Doerflinger v. Doerflinger, 64376

Decision Date23 February 1983
Docket NumberNo. 64376,64376
Citation646 S.W.2d 798
PartiesOliver DOERFLINGER, Respondent, v. Barbara DOERFLINGER, Appellant.
CourtMissouri Supreme Court

Frederick W. Martin, III, William A. Shull, III, Legal Aid of Western Mo., Warrensburg, for appellant.

R. Brian Hall, Gladstone, for respondent.


This case was certified to this Court by dissenting opinion from the Missouri Court of Appeals, Western District. We have jurisdiction under Art. V, Section 10, Missouri Constitution, and adopt the majority opinion, written by Clark, J., as the opinion of this Court. With minor modification and without quotation marks, the opinion is as follows:

In this dissolution of marriage case, the wife appeals the order of the trial court dismissing her motion to modify an award of maintenance. The sole question presented is whether the wife is entitled to seek modification of an award of maintenance of limited duration by filing a motion within the period of installment payments. We conclude she is not and affirm the order of the trial court.

The original, contested trial of this case occurred in October 1979 and the memorandum opinion and judgment were entered December 6, 1979. Detailed findings were made by the trial court, the relevant portions of which are repeated here because of their particular significance in addressing the question posed. The findings were as follows: 1

The Court further finds it would not be feasible because of the respondent's ailment from a physical or economic standpoint that she be awarded the house. However, she is entitled to be awarded the equivalent of a years [sic] occupancy of the house and this award is made to her and is included in the monthly maintenance award hereinafter set forth. The respondent is also awarded the furniture in the residence. The real estate including the house and other marital property is awarded the petitioner subject, of course, to the encumbrance in the amount of $205,000 for which he is solely responsible for the payment thereof. As between petitioner and respondent, the respondent is absolved of all liability on the notes and deeds of trust.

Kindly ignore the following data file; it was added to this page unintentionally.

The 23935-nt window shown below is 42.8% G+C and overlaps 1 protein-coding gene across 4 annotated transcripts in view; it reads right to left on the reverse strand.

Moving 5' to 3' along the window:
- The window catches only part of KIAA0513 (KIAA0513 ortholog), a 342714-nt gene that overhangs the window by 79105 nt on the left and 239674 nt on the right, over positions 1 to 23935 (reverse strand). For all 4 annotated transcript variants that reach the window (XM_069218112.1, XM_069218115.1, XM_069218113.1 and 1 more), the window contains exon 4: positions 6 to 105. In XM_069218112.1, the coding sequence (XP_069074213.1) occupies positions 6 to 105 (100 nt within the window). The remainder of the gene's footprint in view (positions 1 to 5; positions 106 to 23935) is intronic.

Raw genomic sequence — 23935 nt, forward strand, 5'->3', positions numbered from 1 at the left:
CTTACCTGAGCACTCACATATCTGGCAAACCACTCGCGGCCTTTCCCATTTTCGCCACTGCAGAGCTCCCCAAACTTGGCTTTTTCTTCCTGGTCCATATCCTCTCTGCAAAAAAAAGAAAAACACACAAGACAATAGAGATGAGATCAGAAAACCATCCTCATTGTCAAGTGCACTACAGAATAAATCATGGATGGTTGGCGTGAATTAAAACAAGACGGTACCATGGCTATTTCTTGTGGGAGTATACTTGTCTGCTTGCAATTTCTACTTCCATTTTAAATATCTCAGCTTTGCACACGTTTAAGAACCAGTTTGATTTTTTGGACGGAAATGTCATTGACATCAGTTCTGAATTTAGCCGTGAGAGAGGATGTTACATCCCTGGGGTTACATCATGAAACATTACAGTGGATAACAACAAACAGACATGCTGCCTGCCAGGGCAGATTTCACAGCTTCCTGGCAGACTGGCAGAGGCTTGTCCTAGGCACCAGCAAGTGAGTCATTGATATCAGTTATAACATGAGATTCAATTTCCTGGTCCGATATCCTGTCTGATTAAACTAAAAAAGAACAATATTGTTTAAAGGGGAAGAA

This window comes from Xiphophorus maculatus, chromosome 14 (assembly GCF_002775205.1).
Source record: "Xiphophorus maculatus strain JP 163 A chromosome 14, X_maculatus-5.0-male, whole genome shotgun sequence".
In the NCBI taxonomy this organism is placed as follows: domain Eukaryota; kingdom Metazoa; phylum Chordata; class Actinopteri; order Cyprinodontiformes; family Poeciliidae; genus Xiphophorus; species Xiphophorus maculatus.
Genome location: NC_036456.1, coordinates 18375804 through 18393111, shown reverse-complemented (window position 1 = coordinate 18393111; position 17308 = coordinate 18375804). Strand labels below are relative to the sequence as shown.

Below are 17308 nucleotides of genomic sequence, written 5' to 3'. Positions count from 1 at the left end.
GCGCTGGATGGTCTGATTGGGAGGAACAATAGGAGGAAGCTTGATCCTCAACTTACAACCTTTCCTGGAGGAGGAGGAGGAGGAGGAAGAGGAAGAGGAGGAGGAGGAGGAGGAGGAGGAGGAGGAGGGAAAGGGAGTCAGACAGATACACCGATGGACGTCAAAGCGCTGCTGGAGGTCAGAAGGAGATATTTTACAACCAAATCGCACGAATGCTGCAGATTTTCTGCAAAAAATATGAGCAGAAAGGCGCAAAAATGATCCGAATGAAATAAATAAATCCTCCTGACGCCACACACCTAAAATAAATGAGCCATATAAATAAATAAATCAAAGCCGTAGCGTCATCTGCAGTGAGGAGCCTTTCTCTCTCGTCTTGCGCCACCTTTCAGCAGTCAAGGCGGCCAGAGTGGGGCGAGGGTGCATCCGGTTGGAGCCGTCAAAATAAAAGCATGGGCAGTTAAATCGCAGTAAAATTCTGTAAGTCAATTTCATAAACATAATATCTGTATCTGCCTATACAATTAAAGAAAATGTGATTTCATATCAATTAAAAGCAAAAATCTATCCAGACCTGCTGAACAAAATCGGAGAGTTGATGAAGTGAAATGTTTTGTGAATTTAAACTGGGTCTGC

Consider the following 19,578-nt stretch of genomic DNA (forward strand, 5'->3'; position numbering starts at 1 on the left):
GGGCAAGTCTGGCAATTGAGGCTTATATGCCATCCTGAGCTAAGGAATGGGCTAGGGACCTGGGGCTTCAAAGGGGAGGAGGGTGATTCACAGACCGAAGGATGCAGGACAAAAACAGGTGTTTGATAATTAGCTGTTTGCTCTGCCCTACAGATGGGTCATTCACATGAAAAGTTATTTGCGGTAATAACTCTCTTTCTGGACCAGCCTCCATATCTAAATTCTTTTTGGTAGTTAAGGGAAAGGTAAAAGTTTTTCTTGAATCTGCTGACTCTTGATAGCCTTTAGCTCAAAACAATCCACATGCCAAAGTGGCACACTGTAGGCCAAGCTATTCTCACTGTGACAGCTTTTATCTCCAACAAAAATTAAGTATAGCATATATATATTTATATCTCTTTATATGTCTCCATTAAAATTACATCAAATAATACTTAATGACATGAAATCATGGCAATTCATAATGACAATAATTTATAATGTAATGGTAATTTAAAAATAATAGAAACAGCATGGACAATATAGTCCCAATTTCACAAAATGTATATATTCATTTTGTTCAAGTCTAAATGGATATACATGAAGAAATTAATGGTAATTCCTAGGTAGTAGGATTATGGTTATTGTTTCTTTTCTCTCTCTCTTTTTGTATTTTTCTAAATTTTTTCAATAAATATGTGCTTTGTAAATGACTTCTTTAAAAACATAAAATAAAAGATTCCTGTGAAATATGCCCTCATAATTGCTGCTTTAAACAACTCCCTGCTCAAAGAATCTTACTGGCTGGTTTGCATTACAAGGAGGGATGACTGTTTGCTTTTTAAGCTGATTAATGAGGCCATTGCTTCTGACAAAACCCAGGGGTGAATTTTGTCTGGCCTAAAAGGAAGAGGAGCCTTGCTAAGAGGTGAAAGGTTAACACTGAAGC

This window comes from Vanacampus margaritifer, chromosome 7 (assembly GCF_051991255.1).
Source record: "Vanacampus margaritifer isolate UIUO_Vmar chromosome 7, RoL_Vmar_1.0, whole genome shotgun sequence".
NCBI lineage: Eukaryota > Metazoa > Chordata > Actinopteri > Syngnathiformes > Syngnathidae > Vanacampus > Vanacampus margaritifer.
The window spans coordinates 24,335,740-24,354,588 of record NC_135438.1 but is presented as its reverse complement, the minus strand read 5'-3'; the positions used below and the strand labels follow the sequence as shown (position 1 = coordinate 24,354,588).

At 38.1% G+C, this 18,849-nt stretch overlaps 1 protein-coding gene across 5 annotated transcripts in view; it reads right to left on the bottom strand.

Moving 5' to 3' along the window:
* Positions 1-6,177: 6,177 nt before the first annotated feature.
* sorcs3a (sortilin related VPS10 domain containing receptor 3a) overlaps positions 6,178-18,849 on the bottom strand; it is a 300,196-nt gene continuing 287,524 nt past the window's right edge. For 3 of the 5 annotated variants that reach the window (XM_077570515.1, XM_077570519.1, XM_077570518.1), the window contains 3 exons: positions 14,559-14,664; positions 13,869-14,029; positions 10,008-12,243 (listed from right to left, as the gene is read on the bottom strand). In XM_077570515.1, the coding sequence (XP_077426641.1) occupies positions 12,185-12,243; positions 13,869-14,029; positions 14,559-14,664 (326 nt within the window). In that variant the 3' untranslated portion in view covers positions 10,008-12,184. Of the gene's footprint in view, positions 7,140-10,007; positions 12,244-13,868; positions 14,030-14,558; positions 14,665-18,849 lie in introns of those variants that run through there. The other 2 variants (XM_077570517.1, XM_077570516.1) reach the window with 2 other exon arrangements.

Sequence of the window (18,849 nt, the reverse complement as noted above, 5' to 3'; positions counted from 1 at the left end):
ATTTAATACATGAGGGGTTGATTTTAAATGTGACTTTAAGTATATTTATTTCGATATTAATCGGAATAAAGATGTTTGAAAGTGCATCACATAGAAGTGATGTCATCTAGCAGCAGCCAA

In view of all the relevant factors enumerated in Section 452.335, V.A.M.S., the Court finds that the respondent should have an award of maintenance to meet her reasonable needs until she can get established in her new mode of life. Respondent is intelligent and prior to her marriage to the petitioner she was doing office work for Fina Oil Company. The Court finds that her multiple sclerosis would not be any great obstacle to her obtaining full time employment if she would abstain from the use of intoxicants. Obviously her excessive drinking greatly aggravates her multiple sclerosis but this she does of her own volition. If respondent is of a mind to, she can give up her drinking of intoxicants and secure employment. However, the Court finds that the respondent should have a year to straighten out her life and become rehabilitated and that she is entitled to a monthly award of maintenance in the amount of $900.00 per month for a period of one year which sum the Court finds to be reasonable and necessary considering the yearly salary of the petitioner and the standard of living enjoyed by the parties.

The decree then followed with an award of maintenance to the wife in the amount of $900.00 per month "as and for maintenance for a period of one year from the date hereof." The wife was also awarded the cash sum of $9,640.00 as her share of marital property.

On August 21, 1980, the wife filed her motion to modify the dissolution decree in respect to maintenance. The motion alleged that the wife's illness of multiple sclerosis had prevented her from obtaining employment and had rendered her totally disabled. As a consequence, she contended the maintenance awarded her, due to expire in some four months, was inadequate. She sought modification to increase the amount to $1,750.00 monthly and to alter the term so that the increased sum would be paid "to an unspecified and ongoing time." The motion of the husband to dismiss the modification proceeding was sustained on the stated ground, in the motion, that the court had no jurisdiction to modify a lump sum maintenance award.